How to replace a cracked ceramic tile

If you’re lucky, you’ll have some extra tiles. If you don’t have extras, however, visit some tile stores. You might be able to find a close match. If you can’t find anything close, you can get creative and replace a few more tiles to make a new pattern.

Matching the grout can be a bit tricky, even though tile stores carry a wide range of colors. For the best match, take a piece of the old grout with you to the tile store.

Once you’re home, mix some grout before you start the project to make sure the color matches. Grout changes color as it dries and you may find you’ll need to do some color adjusting by mixing two colors.

Adhesives and grout

Whether the damaged tile is on the floor or on the wall, the repair steps are similar. The main difference is the type of adhesive and grout used.

For floor tiles, use thin-set mortar as the adhesive. It comes in a powder that you mix with water. Follow the directions on the package for the correct mixture consistency. To regrout floor tile, use sanded grout.

For wall tile repairs, use premixed mastic adhesive and non-sanded grout.

Always check the adhesive package for the required drying time before applying the new grout. If you rush the regrouting step and the tile shifts, you’ll need to start over. Lastly, seal the grout with grout sealer, available from the tile dealer.

All of the specialized products, including the grout saw, grout float and adhesive trowel are sold at tile stores. Materials and tools will cost about $20.

1 REMOVE the damaged ceramic tile with a cold chisel and hammer. Start at the edge of the tile, in the grout. Ceramic tile is brittle – small pieces will fly! Wear safety glasses and gloves. Be careful not to chip the surrounding tiles.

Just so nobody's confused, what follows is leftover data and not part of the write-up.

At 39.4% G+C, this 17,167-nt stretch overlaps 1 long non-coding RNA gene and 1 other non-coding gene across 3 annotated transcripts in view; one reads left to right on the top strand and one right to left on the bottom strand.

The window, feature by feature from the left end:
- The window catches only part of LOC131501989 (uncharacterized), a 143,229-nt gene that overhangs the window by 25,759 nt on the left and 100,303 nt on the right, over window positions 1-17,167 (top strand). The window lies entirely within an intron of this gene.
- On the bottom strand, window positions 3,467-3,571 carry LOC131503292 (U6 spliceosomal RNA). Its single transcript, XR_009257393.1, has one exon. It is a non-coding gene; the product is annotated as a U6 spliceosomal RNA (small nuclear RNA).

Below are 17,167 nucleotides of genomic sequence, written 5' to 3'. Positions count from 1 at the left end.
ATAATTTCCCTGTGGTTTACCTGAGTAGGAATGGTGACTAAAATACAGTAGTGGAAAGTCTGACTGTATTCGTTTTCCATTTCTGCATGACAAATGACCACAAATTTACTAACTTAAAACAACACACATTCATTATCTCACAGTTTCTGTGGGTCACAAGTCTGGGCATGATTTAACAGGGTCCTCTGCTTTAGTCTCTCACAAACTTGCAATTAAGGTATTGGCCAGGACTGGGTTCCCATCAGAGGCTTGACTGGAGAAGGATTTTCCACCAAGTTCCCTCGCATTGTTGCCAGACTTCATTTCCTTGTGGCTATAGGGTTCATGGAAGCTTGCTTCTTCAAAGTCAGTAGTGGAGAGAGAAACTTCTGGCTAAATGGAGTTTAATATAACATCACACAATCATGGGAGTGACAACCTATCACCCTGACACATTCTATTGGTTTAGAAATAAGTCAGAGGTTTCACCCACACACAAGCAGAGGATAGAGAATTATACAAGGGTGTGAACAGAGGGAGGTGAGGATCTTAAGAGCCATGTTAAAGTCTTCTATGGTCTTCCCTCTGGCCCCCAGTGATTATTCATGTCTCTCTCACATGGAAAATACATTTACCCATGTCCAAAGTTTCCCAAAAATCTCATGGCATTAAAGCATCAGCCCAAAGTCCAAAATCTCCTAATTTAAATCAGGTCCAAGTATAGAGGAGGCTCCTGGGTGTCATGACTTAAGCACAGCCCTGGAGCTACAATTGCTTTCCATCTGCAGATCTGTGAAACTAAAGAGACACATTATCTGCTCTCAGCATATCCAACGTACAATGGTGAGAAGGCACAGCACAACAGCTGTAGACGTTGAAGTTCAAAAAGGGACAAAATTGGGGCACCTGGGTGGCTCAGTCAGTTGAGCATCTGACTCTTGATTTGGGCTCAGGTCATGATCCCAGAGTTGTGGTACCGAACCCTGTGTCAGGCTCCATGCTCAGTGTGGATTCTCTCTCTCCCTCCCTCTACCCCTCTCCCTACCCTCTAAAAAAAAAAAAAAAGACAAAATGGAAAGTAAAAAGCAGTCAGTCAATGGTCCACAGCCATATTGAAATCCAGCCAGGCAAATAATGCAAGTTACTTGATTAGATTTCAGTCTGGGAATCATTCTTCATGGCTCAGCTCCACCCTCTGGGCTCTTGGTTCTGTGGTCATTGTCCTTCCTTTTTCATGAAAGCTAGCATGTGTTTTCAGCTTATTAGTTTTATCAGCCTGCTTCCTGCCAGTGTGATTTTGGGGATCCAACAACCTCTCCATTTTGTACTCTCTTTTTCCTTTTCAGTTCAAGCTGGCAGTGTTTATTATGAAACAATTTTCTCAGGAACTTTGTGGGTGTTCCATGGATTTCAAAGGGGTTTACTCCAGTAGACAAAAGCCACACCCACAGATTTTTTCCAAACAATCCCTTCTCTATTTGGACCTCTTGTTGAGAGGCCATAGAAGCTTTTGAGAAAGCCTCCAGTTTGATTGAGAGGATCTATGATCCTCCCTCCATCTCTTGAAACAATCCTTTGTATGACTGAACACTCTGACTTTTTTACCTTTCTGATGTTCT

2 REMOVE the old grout with a grout saw. Some of the grout can be chipped out with the chisel; however, you’ll need to saw away all of the old grout to ensure a proper fit for the new file.

3 SCRAPE off the old adhesive with a cold chisel. Get rid of as much as possible so the new tile will adhere properly and lie flat. Scraping is the best way to remove old adhesive. Don’t use a heat gun or solvent unless you want a big mess.

4 APPLY the adhesive (thin-set mortar for a floor tile) with a notched trowel on the back of the tile. Be sure to spread the adhesive out to the edges. Don’t skimp on the adhesive: Too little will make the tile sit lower than the surrounding tiles. Any excess adhesive will ooze out and can be removed after the next step.

5 PLACE the tile, making sure that the grout lines are even with the adjacent tiles. To set the tile firmly into the adhesive, use a short length of wood and gently tap it with a hammer. If the tile is lower than the the surrounding tiles, simply remove it, apply additional adhesive and then reset the tile. Scrape out any excess adhesive from between the tiles with a screwdriver. Once the ceramic tile is set, stay off it until the adhesive is dry, usually 24 hours.

6 SPREAD the grout using a rubber grout float. Hold the float at a 45-degree angle to the tile. Move the grout in both directions at an angle to the grout lines to make sure it fills the gaps between the tiles. Let the grout set for about 10 minutes and then wipe the area with a damp grout sponge. A grout sponge has rounded corners and is the best way to shape the grout lines. Once the grout has dried, usually overnight, wipe off any residue with a soft cloth.

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